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What Happened To The Studio That Passed On Making E.T.?

In the heyday of the 1980s entertainment industry, huge blockbuster movies were the crème de la crème of filmmaking. At the top of the A-list was none other than "Jaws" mastermind Steven Spielberg. Spielberg was in his mid-30s in the early '80s, and, hot off the success of his 1977 film "Close Encounters of the Third Kind," was in search of his next picture to direct. Columbia Pictures wanted to hire Spielberg to direct the sequel to "Close Encounters," yet he was far from interested.

Columbia Pictures was the famous studio known for distributing some of the biggest hits of the '80s, such as "Ghostbusters" and "The Karate Kid," which were both released in June of 1983. Columbia was originally slated to distribute "E.T. the Extra-Terrestrial" (originally titled "Night Skies" and based on a much bleaker concept), but the studio envisioned a different direction for the story than what Spielberg wanted. It's quite often that the ideas of a director and studio clash and, because of other bumps in the road, it was clear as day that Columbia was not the right distributor for Spielberg's extraterrestrial story that grew into a warmhearted, child-friendly film about a boy who befriends an alien.

And then Universal Pictures stepped in. 

There were challenges with Columbia early on

According to Den of Geek, Columbia had invested nearly $1 million in a development deal for "E.T." However, the studio's marketing department didn't believe that the film had enough potential to be a success amongst audiences. This ultimately ill-fated decision led to a "turnaround." In Hollywood, this is a term that means a studio has stopped production on a film and can give it over to another studio who was interested (in this case it was Universal Pictures), with the stipulation that the amount the previous studio put into the film would be repaid by them (per ScriptMag). Columbia did make a deal with Spielberg to profit off some of the earnings from the final product of the film, but it wasn't much at all.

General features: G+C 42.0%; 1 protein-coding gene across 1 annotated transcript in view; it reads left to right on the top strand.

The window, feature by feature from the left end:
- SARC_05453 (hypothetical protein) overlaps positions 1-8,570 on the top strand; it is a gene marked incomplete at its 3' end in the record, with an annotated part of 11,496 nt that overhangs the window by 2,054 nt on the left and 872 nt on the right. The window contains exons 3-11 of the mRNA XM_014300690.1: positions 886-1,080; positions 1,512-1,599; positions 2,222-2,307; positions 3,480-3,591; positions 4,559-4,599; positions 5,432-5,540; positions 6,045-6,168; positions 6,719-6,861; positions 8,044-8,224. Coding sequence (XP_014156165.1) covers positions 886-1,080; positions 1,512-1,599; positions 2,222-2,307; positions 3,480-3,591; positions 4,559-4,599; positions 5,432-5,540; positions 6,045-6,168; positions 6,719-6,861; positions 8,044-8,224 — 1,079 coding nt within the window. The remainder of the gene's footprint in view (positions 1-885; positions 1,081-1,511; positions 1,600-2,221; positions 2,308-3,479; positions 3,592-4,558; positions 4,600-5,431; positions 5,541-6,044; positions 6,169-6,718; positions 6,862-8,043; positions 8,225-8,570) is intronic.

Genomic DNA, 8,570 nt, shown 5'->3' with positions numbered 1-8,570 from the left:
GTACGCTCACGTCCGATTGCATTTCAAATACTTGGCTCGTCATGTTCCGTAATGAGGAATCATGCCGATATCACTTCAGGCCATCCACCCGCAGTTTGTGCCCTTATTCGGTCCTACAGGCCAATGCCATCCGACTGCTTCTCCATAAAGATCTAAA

Columbia had also been struggling financially. As noted by Den Of Geek, the production of "Close Encounters" had cost a pretty penny for a studio already facing bankruptcy. Passing on "E.T." would direly cost Columbia, not only for having zero faith in Spielberg's unique idea but also for missing out on what would become the fourth highest-grossing movie of all time when adjusted for inflation (via Filmsite). 

From E.T. to Starman

With their sights set on another film called "Starman," Columbia said sayonara to "E.T." According to Nerdist, after having been in production for years, famed horror director John Carpenter (known for "Halloween," "The Fog," and "Escape from New York") became attached to the project in 1983. The movie starred Jeff Bridges about an alien who crashes on Earth inhabits the body of a woman's (Karen Allen) dead husband and ends up falling in love with her. In a review of the film by Roger Ebert, he commented that both "E.T." and "Starman" have similar themes, although "Starman" was essentially just a version of "E.T." for adults. 

Both "Starman" and "E.T." are more alike than not. Per The Verge, each movie deals with an evil government trying to control "misunderstood beings" which is a common trope used in countless other science fiction films that succeeded them. Also, their plots tended to appeal to a more mainstream audience, they brought up questions related to how humans see aliens and made the audience root for the non-human being. However, even though "Starman" was somewhat successful, it didn't register as much with viewers who felt more sympathetic toward E.T. and the plight of him returning back to his home planet. 

Despite the generally positive reviews of 1984's "Starman," little did Columbia know that they would be making the largest mistake in entertainment history. By giving up on "E.T.," the movie that would completely change the moviemaking landscape forever, Columbia never got the chance to phone home.